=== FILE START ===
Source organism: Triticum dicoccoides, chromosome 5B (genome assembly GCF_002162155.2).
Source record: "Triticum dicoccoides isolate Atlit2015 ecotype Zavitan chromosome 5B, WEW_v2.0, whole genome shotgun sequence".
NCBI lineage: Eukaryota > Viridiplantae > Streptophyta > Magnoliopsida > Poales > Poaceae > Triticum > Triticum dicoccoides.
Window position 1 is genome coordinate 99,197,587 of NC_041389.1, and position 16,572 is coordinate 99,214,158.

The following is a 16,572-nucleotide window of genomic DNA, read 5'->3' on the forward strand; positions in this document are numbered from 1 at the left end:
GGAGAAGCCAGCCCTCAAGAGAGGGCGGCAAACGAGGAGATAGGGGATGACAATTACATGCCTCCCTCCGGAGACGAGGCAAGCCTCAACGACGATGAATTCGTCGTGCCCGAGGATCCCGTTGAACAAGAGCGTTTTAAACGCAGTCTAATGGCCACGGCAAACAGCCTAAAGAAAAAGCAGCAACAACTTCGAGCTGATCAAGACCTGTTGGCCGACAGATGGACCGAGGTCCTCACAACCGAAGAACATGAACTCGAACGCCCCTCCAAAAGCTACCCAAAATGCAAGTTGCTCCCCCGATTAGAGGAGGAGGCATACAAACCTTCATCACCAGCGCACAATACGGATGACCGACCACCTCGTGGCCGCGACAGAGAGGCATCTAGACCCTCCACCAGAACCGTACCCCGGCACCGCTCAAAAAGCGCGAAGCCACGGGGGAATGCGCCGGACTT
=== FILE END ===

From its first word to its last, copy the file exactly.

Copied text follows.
Source organism: Triticum dicoccoides, chromosome 5B (genome assembly GCF_002162155.2).
Source record: "Triticum dicoccoides isolate Atlit2015 ecotype Zavitan chromosome 5B, WEW_v2.0, whole genome shotgun sequence".
NCBI lineage: Eukaryota > Viridiplantae > Streptophyta > Magnoliopsida > Poales > Poaceae > Triticum > Triticum dicoccoides.
Window position 1 is genome coordinate 99,197,587 of NC_041389.1, and position 16,572 is coordinate 99,214,158.

The following is a 16,572-nucleotide window of genomic DNA, read 5'->3' on the forward strand; positions in this document are numbered from 1 at the left end:
GGAGAAGCCAGCCCTCAAGAGAGGGCGGCAAACGAGGAGATAGGGGATGACAATTACATGCCTCCCTCCGGAGACGAGGCAAGCCTCAACGACGATGAATTCGTCGTGCCCGAGGATCCCGTTGAACAAGAGCGTTTTAAACGCAGTCTAATGGCCACGGCAAACAGCCTAAAGAAAAAGCAGCAACAACTTCGAGCTGATCAAGACCTGTTGGCCGACAGATGGACCGAGGTCCTCACAACCGAAGAACATGAACTCGAACGCCCCTCCAAAAGCTACCCAAAATGCAAGTTGCTCCCCCGATTAGAGGAGGAGGCATACAAACCTTCATCACCAGCGCACAATACGGATGACCGACCACCTCGTGGCCGCGACAGAGAGGCATCTAGACCCTCCACCAGAACCGTACCCCGGCACCGCTCAAAAAGCGCGAAGCCACGGGGGAATGCGCCGGACTT